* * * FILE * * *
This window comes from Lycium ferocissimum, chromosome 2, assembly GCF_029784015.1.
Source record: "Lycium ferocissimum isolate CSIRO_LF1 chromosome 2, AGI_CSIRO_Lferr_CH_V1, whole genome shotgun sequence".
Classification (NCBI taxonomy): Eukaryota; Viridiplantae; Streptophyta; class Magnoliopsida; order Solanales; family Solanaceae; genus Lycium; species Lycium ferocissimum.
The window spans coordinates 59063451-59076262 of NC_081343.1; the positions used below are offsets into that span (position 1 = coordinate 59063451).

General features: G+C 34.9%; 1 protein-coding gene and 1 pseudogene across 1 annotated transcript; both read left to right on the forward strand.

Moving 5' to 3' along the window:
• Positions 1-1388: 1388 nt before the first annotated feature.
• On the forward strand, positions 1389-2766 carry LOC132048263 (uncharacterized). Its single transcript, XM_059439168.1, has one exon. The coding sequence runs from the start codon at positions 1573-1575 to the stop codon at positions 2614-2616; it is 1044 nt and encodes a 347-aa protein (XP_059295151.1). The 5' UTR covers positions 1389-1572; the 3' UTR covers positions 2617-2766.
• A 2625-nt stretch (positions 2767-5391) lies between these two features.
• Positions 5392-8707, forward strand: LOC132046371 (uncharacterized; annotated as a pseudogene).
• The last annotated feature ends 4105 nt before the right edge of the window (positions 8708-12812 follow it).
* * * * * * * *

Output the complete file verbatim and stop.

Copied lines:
This window comes from Lycium ferocissimum, chromosome 2, assembly GCF_029784015.1.
Source record: "Lycium ferocissimum isolate CSIRO_LF1 chromosome 2, AGI_CSIRO_Lferr_CH_V1, whole genome shotgun sequence".
Classification (NCBI taxonomy): Eukaryota; Viridiplantae; Streptophyta; class Magnoliopsida; order Solanales; family Solanaceae; genus Lycium; species Lycium ferocissimum.
The window spans coordinates 59063451-59076262 of NC_081343.1; the positions used below are offsets into that span (position 1 = coordinate 59063451).

General features: G+C 34.9%; 1 protein-coding gene and 1 pseudogene across 1 annotated transcript; both read left to right on the forward strand.

Moving 5' to 3' along the window:
• Positions 1-1388: 1388 nt before the first annotated feature.
• On the forward strand, positions 1389-2766 carry LOC132048263 (uncharacterized). Its single transcript, XM_059439168.1, has one exon. The coding sequence runs from the start codon at positions 1573-1575 to the stop codon at positions 2614-2616; it is 1044 nt and encodes a 347-aa protein (XP_059295151.1). The 5' UTR covers positions 1389-1572; the 3' UTR covers positions 2617-2766.
• A 2625-nt stretch (positions 2767-5391) lies between these two features.
• Positions 5392-8707, forward strand: LOC132046371 (uncharacterized; annotated as a pseudogene).
• The last annotated feature ends 4105 nt before the right edge of the window (positions 8708-12812 follow it).